There are likely to be many unfortunate side-affects to the spread of the Coronavirus. It has taken many lives, ruined a great many more livelihoods and disrupted the pace of life the world over. With so many things to worry over, we have become quite tired of reading about the taint of this global pandemic.
Hopefully, we can bring you something more uplifting to read further down the line. In the meantime, however, this time of desperation has hit the animal world too. For those of us concerned with safeguarding the natural spaces of the earth, this is a story that warrants telling.
Socio-economic affects of a global downturn and damage to supply chains
Many Kenyans, especially those that live in rural parts of this country, live below the poverty line. For those that do, life can often seem to be a constant struggle to keep themselves and their families in shelter and sustenance.
Kenya, as many local residents will be aware, is currently under a partial lockdown in certain urban locations. With schools closed, general trade experiencing many and varied challenges, and regular travel affected, the everyday life of many Kenyans has changed drastically.
In one of our previous articles, we discussed the importance of our community engagement projects. The natural world cannot survive without considered cohabitation alongside humanity. It is dependent, to a certain extent, on our goodwill for its protection.
Recently, there are numerous reports of an upsurge in poaching across the continent. Those that might otherwise find nourishment or employment elsewhere are being forced to resort to poaching for their wellbeing. This is a sign of our desperate situation.
Poaching on the increase as tourism drops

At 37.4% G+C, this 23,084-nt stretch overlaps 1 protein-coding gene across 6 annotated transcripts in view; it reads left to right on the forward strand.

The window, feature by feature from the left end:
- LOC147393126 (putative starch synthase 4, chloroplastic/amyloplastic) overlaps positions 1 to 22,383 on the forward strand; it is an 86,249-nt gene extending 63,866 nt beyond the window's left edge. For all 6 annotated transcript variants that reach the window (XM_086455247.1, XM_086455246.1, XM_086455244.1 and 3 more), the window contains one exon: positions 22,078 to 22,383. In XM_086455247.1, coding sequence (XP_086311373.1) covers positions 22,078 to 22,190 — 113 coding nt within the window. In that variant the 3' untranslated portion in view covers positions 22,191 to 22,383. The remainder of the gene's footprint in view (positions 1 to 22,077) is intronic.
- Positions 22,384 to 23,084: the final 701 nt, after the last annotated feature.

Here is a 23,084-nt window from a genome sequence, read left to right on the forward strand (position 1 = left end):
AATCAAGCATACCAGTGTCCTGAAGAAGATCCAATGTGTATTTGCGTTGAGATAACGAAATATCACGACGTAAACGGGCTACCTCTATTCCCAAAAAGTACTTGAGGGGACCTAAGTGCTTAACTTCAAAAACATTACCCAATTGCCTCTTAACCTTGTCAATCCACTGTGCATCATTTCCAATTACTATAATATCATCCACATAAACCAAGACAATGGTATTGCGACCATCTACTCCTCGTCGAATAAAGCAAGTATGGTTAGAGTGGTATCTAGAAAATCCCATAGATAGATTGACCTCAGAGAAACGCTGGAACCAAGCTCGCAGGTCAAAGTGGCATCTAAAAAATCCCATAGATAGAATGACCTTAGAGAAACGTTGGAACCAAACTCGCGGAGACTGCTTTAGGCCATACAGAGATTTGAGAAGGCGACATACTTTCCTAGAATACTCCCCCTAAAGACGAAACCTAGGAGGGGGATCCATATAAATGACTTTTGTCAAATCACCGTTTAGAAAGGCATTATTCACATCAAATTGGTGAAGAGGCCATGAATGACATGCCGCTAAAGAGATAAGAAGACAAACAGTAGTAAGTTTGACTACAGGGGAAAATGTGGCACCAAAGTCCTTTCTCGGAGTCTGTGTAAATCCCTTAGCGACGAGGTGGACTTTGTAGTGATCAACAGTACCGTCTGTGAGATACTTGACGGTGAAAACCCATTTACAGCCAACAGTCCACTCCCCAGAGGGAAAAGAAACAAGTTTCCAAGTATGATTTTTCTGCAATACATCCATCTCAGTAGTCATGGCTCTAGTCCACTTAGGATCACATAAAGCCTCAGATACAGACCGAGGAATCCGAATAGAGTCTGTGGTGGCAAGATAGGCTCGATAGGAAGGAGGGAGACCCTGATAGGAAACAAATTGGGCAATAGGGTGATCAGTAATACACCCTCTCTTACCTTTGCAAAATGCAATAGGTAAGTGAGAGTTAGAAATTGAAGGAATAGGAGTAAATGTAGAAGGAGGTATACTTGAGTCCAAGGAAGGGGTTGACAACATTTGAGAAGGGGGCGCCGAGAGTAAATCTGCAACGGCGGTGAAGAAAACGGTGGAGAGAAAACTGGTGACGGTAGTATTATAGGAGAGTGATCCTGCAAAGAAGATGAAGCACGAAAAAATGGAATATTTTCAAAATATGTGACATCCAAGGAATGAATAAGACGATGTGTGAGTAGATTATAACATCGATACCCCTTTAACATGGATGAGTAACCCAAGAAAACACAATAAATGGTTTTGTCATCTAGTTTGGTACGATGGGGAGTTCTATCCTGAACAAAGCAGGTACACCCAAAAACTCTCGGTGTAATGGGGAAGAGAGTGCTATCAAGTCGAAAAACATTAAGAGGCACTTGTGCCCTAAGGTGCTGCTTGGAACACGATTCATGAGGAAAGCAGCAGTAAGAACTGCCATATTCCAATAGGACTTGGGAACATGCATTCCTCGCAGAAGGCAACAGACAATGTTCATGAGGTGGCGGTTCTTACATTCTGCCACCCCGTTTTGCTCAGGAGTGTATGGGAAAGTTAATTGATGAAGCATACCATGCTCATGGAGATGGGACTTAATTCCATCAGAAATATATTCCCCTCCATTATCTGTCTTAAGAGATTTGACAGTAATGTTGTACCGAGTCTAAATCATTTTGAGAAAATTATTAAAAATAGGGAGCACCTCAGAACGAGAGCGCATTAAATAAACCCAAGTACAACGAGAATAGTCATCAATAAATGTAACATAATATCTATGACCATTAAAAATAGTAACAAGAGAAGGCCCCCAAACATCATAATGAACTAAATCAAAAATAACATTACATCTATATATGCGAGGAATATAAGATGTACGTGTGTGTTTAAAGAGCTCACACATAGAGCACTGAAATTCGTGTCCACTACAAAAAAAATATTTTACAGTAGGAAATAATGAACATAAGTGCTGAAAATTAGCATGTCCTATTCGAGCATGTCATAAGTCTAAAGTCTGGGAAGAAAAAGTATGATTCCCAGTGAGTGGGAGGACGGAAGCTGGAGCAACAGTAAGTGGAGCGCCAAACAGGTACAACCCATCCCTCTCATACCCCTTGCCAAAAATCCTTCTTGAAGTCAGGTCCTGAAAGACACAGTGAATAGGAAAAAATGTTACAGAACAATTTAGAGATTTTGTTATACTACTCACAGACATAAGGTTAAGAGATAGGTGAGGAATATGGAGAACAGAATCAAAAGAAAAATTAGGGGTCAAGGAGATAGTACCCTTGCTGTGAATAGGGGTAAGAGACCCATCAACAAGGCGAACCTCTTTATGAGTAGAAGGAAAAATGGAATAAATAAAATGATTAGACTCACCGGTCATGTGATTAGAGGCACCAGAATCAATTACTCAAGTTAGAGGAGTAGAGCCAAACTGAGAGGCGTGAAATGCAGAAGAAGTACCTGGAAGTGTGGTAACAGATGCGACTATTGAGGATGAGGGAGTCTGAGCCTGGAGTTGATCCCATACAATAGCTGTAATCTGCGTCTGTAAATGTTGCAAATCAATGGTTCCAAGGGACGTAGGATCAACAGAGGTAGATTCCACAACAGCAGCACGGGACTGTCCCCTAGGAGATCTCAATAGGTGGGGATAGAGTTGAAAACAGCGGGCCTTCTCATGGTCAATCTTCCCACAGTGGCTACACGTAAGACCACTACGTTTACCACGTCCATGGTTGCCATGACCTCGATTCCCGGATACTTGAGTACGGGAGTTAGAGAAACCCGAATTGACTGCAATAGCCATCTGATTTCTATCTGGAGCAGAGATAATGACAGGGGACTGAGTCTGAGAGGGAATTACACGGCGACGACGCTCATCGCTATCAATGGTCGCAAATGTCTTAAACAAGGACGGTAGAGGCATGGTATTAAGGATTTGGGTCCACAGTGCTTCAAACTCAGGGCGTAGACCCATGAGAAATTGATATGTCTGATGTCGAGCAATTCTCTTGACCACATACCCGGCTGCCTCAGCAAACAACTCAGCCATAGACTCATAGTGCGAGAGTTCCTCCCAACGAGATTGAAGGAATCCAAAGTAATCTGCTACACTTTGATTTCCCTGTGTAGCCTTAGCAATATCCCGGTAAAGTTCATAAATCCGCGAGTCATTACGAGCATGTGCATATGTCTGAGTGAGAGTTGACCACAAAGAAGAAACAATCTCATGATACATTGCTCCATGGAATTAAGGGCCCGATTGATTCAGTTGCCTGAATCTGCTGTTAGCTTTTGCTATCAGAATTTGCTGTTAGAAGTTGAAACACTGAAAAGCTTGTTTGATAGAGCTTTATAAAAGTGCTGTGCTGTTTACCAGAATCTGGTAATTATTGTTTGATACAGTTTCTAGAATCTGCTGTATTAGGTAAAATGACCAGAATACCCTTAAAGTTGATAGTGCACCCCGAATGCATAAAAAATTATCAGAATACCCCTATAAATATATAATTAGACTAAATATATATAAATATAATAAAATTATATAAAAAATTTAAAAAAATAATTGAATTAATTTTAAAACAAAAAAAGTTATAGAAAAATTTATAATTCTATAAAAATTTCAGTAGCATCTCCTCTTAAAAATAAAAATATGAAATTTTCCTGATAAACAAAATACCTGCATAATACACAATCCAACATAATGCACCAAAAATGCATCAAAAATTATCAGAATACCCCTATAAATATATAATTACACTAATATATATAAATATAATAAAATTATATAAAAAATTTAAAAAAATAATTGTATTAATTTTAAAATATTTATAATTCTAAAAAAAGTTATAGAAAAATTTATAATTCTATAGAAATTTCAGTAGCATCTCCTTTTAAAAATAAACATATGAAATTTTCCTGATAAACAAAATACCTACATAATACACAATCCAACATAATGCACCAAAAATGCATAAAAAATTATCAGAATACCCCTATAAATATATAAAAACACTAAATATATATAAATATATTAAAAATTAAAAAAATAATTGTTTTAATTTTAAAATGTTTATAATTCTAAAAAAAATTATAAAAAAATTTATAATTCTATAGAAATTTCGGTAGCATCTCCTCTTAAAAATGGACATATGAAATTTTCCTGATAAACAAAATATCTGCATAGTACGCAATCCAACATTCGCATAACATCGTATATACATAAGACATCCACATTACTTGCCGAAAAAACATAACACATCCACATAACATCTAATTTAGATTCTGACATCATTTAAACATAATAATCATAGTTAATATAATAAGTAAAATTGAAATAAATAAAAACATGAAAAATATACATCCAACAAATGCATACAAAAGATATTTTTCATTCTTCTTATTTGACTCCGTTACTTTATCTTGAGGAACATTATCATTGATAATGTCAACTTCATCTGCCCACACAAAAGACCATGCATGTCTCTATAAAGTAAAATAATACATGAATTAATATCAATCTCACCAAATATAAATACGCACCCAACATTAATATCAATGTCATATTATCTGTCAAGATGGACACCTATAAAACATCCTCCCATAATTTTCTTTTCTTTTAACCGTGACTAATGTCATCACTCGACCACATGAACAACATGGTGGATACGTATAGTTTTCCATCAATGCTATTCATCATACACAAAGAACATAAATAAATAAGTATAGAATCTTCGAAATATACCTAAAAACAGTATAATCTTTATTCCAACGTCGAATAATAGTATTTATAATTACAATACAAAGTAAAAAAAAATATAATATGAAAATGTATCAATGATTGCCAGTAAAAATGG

Another unhappy consequence of this pandemic helps us better understand one of the more positive roles tourism plays in conservation. Conservationists in Botswana and South Africa have recently found that poaching, of rhinos in particular, is on the rise since tourists have left wildlife parks. What is most alarming for them is that the latest losses have happened in tourism hotspots. It is very possible that these animals will have survived if tour groups had been there, showing a presence in the area, and in so doing keeping an eye on them.
This is because tourism plays a crucial part in maintaining surveillance of high value species. Safari guides tend to know the movements of the park’s wildlife. It helps them locate the grandest and most exciting wildlife. It helps them give their clients the sights they hoped for.
With this knowledge, tour guides can locate herd of elephants and rhino often and then surround them with excited onlookers. This watchful throng of humanity protects the animals in many ways from poachers that might otherwise wish these animals harm for their own benefit.
Reduced operations in the air and on the ground
As the challenge to protect Tsavo’s wildlife becomes more difficult, we, unfortunately, have become less equipped to fight it. We have not been left unaffected by the global economic downturn that this pandemic has catalysed.
Unfortunately, the steady and life-giving stream of generous funding support we receive has been hit hard. As a result, we have been forced to reduce the number of men and vehicles deployed to the field to 3 mobile teams instead of 6. We have also reduced the monthly limit on our aerial reconnaissance and wildlife monitoring time, where previously we would average 75 hours, we now fly 40 to 50 hours per month, and this could be further reduced.
The Tsavo Trust is trying its utmost to maintain its many varying conservation support activities. However, with this pandemic developing and no end in sight, this becomes increasingly difficult for us to achieve.